Company may face AG action

Health supplement firm Mannatech declines to address allegations

Dallas Morning News/October 27, 2006
By Karen Robinson-Jacobs

The Texas attorney general's office is considering legal action against nutritional supplement maker Mannatech Inc. over claims the Coppell company allegedly has made about the health benefits of some products.

Mannatech has been under investigation since July 2005 by the Consumer Protection and Public Health Division for possible violation of the state's deceptive trade practices act, according to a memo from the attorney general's office.

"The likelihood of litigation filed by the attorney general's office exists," agency spokesman Tom Kelley said Friday.

Mannatech executives didn't respond to telephone and e-mail messages for comment. A woman who answered the phone in the chief financial officer's office said the company hadn't been notified of the investigation.

"We don't have anything to comment on," she said, declining to give her full name. "It's not our policy to comment on things that are not factual."

News of the potential legal trouble, first reported Friday morning on the Web site, sent Mannatech shares swooning. The stock lost $2.96, or 16.54 percent, to close at $14.94.

Mannatech is a "global wellness solutions company," according to its Web site, a "pioneer and world leader in the field of glyconutritionals," supplements made from "healthy sugars." It also markets skin care products.

Mannatech products are sold largely through a network of independent distributors, who help the company cash in on the booming market for nutritional supplements.

U.S. retail sales in the sector are expected to approach $5 billion this year, according to Packaged Facts, a division of

Mannatech sales have more than doubled in the past several years, going from $128.7 million in 2001, to $389.4 million in 2005, according to a regulatory filing.

But "Mannatech has made unproven health claims about its products, such as the ability to cure or treat cancer and numerous other ailments," according to the memo from the attorney general's office.

"The claims being made are not approved by the Food and Drug Administration, making the claims potentially in violation of both state and federal law," the memo said. "There is also a concern that Mannatech does not disclose certain health risks associated with its products."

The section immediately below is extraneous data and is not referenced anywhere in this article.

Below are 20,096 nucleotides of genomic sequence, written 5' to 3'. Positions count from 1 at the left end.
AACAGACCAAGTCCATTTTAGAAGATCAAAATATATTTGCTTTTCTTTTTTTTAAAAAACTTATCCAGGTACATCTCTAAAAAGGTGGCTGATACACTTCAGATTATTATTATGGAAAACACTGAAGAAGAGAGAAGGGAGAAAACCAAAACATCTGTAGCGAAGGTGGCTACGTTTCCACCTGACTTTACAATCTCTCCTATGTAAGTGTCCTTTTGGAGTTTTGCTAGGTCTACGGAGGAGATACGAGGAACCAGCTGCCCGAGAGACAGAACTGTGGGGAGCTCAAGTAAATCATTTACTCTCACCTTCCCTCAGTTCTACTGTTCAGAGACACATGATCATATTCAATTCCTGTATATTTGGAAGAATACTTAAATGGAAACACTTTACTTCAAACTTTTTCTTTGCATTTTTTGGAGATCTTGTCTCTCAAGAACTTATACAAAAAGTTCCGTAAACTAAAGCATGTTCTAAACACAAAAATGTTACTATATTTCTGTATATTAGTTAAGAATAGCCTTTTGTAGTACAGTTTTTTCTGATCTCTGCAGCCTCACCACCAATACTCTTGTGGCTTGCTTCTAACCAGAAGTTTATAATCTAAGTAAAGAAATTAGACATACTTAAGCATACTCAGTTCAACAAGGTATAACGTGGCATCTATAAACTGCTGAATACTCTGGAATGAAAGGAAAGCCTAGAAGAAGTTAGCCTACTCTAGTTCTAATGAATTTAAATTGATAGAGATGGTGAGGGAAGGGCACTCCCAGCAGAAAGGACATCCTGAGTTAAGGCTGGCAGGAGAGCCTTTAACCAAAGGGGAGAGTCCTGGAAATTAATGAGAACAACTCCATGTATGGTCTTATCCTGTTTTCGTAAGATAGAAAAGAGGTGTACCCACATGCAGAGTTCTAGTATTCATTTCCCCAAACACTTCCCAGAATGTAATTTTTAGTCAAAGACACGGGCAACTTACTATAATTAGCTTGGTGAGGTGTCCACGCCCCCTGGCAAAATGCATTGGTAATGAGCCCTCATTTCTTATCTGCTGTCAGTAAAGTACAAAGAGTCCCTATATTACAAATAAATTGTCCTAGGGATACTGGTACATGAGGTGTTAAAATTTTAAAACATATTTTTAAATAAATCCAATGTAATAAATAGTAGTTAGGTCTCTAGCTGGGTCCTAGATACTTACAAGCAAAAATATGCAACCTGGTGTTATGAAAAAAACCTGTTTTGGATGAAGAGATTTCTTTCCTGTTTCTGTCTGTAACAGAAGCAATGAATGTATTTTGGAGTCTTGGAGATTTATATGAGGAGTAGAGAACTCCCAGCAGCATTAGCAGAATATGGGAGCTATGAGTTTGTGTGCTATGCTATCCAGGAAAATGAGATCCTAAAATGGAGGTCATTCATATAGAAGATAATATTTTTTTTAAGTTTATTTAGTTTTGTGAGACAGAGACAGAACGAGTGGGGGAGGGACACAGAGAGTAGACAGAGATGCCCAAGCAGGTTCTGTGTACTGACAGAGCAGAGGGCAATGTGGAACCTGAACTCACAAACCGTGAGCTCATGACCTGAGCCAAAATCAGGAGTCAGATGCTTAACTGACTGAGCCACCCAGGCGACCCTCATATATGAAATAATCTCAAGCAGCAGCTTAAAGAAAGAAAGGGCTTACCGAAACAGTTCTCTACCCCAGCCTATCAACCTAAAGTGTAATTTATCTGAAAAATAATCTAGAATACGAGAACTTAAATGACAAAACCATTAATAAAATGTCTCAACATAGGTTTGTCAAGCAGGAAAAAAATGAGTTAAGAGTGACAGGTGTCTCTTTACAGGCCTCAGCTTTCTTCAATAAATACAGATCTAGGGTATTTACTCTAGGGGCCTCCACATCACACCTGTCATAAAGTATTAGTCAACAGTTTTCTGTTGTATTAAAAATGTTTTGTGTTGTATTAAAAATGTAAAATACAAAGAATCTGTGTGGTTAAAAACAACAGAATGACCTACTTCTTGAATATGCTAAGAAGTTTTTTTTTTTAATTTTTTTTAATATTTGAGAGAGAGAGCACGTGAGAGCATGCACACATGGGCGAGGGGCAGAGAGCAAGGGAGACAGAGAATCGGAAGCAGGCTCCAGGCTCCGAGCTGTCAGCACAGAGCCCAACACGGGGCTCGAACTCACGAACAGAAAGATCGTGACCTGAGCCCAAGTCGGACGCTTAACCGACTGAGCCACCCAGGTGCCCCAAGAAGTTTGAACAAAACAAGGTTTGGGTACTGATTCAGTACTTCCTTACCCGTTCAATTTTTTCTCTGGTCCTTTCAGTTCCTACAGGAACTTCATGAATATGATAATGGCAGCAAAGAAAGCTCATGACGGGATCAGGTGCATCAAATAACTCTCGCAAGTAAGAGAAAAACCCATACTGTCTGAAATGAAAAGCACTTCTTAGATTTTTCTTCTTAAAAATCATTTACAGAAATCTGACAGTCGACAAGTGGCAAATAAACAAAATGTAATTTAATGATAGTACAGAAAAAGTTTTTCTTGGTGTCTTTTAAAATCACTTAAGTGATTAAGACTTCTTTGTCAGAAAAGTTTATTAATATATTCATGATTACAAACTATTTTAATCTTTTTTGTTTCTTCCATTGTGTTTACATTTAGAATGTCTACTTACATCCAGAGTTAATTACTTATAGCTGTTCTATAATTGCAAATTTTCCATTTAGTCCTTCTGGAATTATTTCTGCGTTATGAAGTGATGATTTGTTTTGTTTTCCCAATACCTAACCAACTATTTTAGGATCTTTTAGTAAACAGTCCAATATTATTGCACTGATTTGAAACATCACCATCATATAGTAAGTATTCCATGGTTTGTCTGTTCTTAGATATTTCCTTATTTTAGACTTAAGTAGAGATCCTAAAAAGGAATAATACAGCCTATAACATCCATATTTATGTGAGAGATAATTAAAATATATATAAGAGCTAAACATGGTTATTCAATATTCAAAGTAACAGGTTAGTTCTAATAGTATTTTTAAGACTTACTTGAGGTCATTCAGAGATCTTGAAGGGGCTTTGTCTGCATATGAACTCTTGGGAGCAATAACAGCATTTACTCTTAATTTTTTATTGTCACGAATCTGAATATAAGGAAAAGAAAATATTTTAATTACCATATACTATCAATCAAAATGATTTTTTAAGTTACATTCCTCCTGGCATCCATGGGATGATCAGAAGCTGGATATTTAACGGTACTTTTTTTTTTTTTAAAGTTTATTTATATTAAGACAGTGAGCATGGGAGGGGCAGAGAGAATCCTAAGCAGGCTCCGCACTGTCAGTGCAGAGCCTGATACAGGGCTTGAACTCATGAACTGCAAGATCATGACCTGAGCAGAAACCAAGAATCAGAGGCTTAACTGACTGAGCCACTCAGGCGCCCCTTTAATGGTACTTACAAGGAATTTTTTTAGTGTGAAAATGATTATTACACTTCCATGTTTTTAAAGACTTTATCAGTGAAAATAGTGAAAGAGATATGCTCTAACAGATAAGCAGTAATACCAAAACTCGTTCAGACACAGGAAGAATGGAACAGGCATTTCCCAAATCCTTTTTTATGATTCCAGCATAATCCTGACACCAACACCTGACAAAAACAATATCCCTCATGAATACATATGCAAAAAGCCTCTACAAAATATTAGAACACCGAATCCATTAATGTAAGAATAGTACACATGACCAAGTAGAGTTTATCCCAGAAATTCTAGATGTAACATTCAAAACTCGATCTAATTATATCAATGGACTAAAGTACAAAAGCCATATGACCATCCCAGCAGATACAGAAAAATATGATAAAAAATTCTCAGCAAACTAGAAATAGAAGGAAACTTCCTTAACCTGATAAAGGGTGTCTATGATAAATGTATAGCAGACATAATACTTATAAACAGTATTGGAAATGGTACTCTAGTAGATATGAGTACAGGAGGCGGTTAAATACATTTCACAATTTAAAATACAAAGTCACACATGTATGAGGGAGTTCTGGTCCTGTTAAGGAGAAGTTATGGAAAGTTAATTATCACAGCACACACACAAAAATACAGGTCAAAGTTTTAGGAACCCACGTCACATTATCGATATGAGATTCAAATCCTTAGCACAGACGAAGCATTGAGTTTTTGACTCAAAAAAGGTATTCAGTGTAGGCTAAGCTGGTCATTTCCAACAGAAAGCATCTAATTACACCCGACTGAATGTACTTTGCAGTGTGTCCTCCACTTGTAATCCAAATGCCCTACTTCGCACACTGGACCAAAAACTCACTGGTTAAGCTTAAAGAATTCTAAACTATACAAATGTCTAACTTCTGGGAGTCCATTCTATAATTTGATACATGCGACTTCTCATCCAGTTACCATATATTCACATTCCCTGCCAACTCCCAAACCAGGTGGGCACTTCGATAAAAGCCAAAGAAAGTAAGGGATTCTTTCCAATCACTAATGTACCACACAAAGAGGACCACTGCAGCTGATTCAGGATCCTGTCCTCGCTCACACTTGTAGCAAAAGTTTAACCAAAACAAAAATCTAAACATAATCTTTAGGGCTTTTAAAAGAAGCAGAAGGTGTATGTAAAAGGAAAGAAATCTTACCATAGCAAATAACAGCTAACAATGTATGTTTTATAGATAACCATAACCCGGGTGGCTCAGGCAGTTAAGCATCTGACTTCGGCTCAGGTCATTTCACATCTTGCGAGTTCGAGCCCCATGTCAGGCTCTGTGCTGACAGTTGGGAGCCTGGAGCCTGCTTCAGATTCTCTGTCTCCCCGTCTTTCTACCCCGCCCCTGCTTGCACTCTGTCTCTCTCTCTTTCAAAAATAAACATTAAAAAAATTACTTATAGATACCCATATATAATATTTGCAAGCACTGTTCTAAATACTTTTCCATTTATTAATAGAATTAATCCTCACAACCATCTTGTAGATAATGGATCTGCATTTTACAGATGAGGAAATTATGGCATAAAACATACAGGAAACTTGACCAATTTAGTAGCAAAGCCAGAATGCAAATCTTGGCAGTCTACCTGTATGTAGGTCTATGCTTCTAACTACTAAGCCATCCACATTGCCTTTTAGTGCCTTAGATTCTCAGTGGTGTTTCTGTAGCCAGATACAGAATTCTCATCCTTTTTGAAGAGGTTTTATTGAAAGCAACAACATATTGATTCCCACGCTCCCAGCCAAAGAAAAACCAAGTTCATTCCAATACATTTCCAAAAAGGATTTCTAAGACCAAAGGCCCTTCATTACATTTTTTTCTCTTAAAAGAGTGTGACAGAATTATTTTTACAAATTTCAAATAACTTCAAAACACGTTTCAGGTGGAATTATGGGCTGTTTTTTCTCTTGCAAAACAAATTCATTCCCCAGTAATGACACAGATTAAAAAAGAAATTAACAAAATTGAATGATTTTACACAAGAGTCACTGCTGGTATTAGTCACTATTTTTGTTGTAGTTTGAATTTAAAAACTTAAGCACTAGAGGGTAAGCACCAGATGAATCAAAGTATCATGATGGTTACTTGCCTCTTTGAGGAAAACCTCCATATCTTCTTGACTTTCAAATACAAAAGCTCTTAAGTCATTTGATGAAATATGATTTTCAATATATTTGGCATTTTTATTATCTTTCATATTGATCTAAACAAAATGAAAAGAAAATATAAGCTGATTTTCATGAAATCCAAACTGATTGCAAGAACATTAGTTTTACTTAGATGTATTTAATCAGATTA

The Texas Department of State Health Services has contacted the attorney general's office "with similar concerns" about the company "and referred the matter to ... [the attorney general] for investigation and possible litigation," the memo said.

Doug McBride, a health services spokesman, confirmed that the department referred the matter to the attorney general "within the last couple of weeks," for "possible violation of the Texas Food, Drug and Cosmetic Act."

He declined to detail specific allegations. "When we refer something to the attorney general's office, we're not inclined to do anything that would jeopardize the investigation," he said.

The memo from the attorney general's office was written by public information coordinator Karen Rabon in response to a Freedom of Information Act request filed by a short seller. Such investors seek to profit when a company's stock price drops.

The memo disclosed the existence of the investigation in order to justify not providing the investor with other information.

The attorney general's office received the request on Oct. 3, and as of that date the investigation was continuing, the memo said. The attorney general "anticipated filing suit against Mannatech for those alleged violations," the memo said.

Mannatech, founded in 1994, has run into legal trouble before over claims about its products.

In 2005, Mannatech faced three class-action lawsuits in which shareholders accused the company of "knowingly allowing independent contractors to recklessly misrepresent the efficacy of our products," the company said in its regulatory filing. The suits, which have been combined, were filed in federal court in New Mexico.

Three individual suits filed in North Texas late last year and early this year made similar allegations.

"We believe we have retained experienced securities litigation counsel to vigorously defend us and our officers and directors," the company said in the filing.

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